Following USPTO’s approval of WB Games’ patent application for the Nemesis System, the publisher has attracted criticism from fellow industry professionals, who’ve pointed out that a lot of WB’s games have been built upon borrowed ideas and mechanics.
“This is really gross, especially for a franchise that built its brilliant Nemesis System on top of a whole heap of mechanics replicated from other games as all games do,” wrote Thomas Was Alone developer, Mike Bithell. “Because that’s how culture and creativity works. Be a better neighbor, WB.”
Riot Games’ Cat Manning expressed concerns about the broad language used in the patent, which would make things difficult for other studios, especially indie developers who don’t have the funds to fight legal battles.
“Hey, this f****** sucks,” wrote Manning. “I looked at the patent and it’s so broad as to be absurd! Multiple other emergent narrative systems that I have seen and worked on could be described with their language! It probably would not be legally enforceable but I and other indie devs don’t have the money to find out!”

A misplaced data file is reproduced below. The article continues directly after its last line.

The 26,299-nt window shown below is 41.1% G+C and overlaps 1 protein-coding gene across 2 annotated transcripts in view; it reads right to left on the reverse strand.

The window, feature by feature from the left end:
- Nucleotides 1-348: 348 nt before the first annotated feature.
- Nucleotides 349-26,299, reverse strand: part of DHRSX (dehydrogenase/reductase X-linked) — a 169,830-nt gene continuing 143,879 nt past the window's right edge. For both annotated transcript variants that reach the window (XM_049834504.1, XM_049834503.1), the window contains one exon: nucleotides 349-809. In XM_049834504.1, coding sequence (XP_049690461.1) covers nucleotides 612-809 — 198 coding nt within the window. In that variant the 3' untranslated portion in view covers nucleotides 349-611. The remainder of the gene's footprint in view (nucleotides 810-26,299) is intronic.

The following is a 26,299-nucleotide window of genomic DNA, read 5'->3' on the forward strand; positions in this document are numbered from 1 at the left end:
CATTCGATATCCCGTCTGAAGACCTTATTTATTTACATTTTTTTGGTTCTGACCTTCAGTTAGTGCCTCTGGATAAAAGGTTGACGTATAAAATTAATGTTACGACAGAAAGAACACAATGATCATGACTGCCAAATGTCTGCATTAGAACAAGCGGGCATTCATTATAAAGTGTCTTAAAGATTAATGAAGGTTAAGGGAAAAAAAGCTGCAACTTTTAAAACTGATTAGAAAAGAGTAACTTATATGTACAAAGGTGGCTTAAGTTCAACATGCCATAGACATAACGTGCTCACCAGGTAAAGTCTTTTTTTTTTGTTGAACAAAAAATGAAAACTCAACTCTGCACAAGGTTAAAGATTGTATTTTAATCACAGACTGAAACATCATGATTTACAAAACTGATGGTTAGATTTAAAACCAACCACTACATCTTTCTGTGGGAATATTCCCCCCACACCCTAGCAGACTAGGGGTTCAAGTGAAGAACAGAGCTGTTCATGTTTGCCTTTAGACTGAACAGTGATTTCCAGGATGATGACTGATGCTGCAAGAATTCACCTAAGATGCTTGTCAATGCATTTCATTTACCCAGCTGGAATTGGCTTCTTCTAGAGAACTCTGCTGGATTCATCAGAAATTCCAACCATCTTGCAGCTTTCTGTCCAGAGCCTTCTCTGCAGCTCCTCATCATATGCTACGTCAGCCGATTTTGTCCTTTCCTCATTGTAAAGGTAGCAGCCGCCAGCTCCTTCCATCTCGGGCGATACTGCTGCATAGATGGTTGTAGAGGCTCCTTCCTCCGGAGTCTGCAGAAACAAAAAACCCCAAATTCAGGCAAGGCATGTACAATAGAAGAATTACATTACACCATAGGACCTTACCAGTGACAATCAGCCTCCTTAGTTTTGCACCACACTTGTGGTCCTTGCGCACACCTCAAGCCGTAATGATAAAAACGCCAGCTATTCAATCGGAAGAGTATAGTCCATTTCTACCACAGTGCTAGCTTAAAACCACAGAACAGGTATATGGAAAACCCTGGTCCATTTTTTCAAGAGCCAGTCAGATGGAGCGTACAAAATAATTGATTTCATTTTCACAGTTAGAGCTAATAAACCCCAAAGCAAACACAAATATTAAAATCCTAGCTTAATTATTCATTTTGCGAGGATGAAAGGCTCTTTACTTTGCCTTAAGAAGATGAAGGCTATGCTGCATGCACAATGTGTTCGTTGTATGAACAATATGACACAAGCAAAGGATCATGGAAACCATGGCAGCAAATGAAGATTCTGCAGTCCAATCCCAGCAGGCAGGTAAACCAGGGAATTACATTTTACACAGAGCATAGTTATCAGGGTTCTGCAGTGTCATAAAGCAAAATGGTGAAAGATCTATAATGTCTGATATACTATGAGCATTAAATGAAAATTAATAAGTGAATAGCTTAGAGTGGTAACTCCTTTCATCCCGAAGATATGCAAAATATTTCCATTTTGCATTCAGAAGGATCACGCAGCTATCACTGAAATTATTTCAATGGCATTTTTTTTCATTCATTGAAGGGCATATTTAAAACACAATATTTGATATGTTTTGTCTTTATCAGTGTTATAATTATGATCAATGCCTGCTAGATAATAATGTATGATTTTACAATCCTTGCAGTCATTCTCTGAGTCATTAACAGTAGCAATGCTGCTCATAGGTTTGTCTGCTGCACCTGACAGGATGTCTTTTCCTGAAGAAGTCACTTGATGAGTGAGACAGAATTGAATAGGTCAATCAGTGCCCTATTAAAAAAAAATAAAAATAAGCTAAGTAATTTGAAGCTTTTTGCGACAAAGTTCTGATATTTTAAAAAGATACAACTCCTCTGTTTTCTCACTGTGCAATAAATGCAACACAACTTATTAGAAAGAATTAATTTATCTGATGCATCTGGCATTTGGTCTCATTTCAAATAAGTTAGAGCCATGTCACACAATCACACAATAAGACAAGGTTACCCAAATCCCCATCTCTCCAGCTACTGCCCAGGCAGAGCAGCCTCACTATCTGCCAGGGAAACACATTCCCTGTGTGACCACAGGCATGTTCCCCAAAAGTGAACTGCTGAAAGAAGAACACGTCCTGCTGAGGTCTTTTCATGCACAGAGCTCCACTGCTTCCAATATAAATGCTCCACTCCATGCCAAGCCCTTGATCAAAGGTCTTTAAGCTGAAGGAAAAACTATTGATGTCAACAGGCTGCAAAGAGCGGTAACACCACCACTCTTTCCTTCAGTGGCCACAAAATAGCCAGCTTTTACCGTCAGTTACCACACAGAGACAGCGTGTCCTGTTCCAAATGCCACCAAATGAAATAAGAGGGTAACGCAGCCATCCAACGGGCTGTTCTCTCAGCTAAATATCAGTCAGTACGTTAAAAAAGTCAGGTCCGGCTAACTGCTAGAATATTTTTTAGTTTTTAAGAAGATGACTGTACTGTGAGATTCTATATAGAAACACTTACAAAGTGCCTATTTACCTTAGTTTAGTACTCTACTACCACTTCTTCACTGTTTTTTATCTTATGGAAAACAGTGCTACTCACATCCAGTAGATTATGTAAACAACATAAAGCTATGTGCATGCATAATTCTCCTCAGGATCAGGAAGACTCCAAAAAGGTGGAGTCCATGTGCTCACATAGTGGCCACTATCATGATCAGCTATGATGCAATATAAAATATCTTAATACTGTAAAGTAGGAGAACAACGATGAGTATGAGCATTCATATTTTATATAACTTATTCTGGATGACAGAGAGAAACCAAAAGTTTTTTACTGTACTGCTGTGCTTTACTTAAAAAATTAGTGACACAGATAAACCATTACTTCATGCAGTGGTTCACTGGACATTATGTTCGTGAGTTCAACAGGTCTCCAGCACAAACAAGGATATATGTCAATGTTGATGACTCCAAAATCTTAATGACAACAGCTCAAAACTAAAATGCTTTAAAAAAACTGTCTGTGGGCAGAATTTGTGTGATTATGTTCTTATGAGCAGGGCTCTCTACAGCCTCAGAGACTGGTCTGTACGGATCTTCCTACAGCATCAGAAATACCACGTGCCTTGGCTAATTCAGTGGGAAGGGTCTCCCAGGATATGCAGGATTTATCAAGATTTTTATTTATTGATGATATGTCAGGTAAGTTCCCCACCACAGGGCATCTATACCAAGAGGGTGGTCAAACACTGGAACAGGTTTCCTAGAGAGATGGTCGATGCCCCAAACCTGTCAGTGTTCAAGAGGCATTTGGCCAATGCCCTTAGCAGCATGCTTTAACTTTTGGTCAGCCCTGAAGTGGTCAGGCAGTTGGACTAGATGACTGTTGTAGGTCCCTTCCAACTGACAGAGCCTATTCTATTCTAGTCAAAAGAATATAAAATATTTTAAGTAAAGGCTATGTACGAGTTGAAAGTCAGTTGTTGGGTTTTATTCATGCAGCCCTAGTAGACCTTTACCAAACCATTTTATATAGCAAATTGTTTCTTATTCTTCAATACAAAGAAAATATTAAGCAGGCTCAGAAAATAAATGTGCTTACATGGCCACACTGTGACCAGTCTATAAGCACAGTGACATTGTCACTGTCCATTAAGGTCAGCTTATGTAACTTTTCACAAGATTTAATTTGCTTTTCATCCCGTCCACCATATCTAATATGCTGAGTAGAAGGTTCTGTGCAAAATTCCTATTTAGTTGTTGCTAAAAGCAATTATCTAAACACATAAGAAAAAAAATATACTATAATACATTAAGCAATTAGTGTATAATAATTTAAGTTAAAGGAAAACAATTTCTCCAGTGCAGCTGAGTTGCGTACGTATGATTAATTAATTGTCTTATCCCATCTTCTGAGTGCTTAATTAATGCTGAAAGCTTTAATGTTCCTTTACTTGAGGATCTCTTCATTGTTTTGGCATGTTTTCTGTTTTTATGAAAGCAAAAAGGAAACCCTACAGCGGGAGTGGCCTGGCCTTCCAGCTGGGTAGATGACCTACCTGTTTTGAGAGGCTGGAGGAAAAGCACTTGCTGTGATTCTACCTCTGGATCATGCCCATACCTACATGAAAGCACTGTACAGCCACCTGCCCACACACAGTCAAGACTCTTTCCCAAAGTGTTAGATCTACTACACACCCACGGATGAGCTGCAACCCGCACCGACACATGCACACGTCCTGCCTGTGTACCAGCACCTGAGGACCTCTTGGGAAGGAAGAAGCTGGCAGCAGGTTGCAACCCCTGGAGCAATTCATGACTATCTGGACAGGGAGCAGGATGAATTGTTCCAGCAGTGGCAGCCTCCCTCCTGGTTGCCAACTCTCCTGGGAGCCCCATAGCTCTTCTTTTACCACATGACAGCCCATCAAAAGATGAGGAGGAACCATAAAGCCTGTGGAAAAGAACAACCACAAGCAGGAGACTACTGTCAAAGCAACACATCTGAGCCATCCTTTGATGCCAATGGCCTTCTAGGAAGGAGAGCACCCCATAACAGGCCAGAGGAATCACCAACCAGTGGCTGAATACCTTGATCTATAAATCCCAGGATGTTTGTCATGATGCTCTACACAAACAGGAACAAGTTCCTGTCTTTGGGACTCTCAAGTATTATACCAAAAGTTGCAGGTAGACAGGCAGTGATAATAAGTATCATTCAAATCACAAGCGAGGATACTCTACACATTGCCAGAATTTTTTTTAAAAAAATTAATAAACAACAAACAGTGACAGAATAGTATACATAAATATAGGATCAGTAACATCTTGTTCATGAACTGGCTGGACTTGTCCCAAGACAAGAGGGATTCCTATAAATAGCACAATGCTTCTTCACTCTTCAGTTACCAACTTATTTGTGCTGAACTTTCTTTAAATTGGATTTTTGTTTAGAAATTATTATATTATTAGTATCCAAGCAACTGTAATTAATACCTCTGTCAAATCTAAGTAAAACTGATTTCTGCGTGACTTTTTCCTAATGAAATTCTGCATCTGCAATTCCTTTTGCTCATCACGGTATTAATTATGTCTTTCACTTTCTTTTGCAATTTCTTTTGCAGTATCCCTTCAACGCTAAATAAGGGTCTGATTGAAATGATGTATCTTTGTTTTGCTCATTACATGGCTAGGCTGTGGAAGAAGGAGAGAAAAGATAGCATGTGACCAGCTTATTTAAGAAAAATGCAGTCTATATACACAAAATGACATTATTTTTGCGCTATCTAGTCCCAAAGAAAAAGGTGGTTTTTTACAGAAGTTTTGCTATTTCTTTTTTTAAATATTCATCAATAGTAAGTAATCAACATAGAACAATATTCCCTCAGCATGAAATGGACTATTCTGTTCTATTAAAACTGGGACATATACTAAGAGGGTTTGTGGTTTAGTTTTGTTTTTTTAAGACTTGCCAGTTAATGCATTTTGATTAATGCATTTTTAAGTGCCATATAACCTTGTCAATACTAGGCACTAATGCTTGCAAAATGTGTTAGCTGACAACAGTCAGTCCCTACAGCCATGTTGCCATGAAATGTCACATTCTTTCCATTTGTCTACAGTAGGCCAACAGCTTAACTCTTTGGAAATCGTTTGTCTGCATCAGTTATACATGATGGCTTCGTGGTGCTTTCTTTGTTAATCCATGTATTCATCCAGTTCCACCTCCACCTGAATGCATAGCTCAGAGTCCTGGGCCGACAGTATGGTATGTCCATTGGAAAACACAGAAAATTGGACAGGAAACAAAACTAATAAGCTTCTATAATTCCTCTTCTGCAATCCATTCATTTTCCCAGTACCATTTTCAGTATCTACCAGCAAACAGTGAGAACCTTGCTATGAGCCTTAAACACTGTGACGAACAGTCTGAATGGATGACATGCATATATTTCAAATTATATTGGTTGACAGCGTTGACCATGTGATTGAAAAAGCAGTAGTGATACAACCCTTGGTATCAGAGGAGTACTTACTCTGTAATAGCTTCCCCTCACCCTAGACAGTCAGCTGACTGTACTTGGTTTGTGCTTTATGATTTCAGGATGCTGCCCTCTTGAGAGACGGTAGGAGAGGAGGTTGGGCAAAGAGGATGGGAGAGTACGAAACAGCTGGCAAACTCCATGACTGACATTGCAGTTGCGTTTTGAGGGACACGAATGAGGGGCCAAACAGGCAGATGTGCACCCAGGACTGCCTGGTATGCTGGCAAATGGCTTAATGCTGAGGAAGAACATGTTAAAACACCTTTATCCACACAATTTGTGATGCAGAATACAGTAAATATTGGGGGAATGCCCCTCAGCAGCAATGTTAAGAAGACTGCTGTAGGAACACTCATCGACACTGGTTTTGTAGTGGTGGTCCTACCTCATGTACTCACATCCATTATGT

Manning added that the patent could hamper creativity and innovation because it’s broad enough that it could end up being “a license to stop ANY similar work from being developed.”
Patenting gameplay mechanics is nothing new. As folks over at Video Games Chronicle have pointed out, publishers like Bandai Namco, Electronic Arts, Sega, and Microsoft have all patented ideas in the past. However, not all patents have resulted in legal battles.
Whether WB Games plans to enforce its patent or not remains to be seen.